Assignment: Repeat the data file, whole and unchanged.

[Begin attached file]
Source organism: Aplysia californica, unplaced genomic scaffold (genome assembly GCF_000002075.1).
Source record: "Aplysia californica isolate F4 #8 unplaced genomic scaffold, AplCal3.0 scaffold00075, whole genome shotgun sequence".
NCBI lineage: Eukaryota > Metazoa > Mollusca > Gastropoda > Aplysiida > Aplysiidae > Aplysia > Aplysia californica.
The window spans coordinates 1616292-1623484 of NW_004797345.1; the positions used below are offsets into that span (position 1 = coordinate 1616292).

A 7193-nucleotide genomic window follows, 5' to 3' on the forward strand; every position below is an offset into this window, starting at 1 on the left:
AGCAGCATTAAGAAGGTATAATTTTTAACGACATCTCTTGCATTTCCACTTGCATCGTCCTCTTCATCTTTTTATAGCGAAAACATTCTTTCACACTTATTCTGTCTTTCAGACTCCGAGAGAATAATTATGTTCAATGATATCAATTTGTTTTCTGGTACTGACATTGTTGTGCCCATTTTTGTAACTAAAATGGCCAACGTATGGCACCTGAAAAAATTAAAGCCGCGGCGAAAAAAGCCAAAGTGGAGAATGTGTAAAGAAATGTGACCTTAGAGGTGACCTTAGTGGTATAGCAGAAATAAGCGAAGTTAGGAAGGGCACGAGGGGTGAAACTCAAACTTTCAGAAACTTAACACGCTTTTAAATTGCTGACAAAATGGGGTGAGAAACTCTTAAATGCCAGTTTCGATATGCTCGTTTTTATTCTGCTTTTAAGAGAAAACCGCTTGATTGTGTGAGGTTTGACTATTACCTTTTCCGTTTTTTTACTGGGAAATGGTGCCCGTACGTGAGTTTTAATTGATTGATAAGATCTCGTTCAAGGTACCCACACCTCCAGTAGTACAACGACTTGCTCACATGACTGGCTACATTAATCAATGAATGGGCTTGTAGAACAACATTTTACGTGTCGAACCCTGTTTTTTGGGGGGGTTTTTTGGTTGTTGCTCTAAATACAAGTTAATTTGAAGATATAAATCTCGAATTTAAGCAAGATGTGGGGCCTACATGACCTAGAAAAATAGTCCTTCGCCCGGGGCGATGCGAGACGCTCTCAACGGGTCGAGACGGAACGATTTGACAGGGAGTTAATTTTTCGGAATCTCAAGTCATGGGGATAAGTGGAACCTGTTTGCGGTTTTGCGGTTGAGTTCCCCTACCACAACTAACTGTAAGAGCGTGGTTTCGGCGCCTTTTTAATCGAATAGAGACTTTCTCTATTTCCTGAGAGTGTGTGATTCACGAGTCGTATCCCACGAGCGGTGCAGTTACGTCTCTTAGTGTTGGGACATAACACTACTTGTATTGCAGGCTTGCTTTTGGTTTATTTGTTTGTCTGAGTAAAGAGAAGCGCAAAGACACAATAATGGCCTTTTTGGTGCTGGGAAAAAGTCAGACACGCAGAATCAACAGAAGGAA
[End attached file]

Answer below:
Source organism: Aplysia californica, unplaced genomic scaffold (genome assembly GCF_000002075.1).
Source record: "Aplysia californica isolate F4 #8 unplaced genomic scaffold, AplCal3.0 scaffold00075, whole genome shotgun sequence".
NCBI lineage: Eukaryota > Metazoa > Mollusca > Gastropoda > Aplysiida > Aplysiidae > Aplysia > Aplysia californica.
The window spans coordinates 1616292-1623484 of NW_004797345.1; the positions used below are offsets into that span (position 1 = coordinate 1616292).

A 7193-nucleotide genomic window follows, 5' to 3' on the forward strand; every position below is an offset into this window, starting at 1 on the left:
AGCAGCATTAAGAAGGTATAATTTTTAACGACATCTCTTGCATTTCCACTTGCATCGTCCTCTTCATCTTTTTATAGCGAAAACATTCTTTCACACTTATTCTGTCTTTCAGACTCCGAGAGAATAATTATGTTCAATGATATCAATTTGTTTTCTGGTACTGACATTGTTGTGCCCATTTTTGTAACTAAAATGGCCAACGTATGGCACCTGAAAAAATTAAAGCCGCGGCGAAAAAAGCCAAAGTGGAGAATGTGTAAAGAAATGTGACCTTAGAGGTGACCTTAGTGGTATAGCAGAAATAAGCGAAGTTAGGAAGGGCACGAGGGGTGAAACTCAAACTTTCAGAAACTTAACACGCTTTTAAATTGCTGACAAAATGGGGTGAGAAACTCTTAAATGCCAGTTTCGATATGCTCGTTTTTATTCTGCTTTTAAGAGAAAACCGCTTGATTGTGTGAGGTTTGACTATTACCTTTTCCGTTTTTTTACTGGGAAATGGTGCCCGTACGTGAGTTTTAATTGATTGATAAGATCTCGTTCAAGGTACCCACACCTCCAGTAGTACAACGACTTGCTCACATGACTGGCTACATTAATCAATGAATGGGCTTGTAGAACAACATTTTACGTGTCGAACCCTGTTTTTTGGGGGGGTTTTTTGGTTGTTGCTCTAAATACAAGTTAATTTGAAGATATAAATCTCGAATTTAAGCAAGATGTGGGGCCTACATGACCTAGAAAAATAGTCCTTCGCCCGGGGCGATGCGAGACGCTCTCAACGGGTCGAGACGGAACGATTTGACAGGGAGTTAATTTTTCGGAATCTCAAGTCATGGGGATAAGTGGAACCTGTTTGCGGTTTTGCGGTTGAGTTCCCCTACCACAACTAACTGTAAGAGCGTGGTTTCGGCGCCTTTTTAATCGAATAGAGACTTTCTCTATTTCCTGAGAGTGTGTGATTCACGAGTCGTATCCCACGAGCGGTGCAGTTACGTCTCTTAGTGTTGGGACATAACACTACTTGTATTGCAGGCTTGCTTTTGGTTTATTTGTTTGTCTGAGTAAAGAGAAGCGCAAAGACACAATAATGGCCTTTTTGGTGCTGGGAAAAAGTCAGACACGCAGAATCAACAGAAGGAA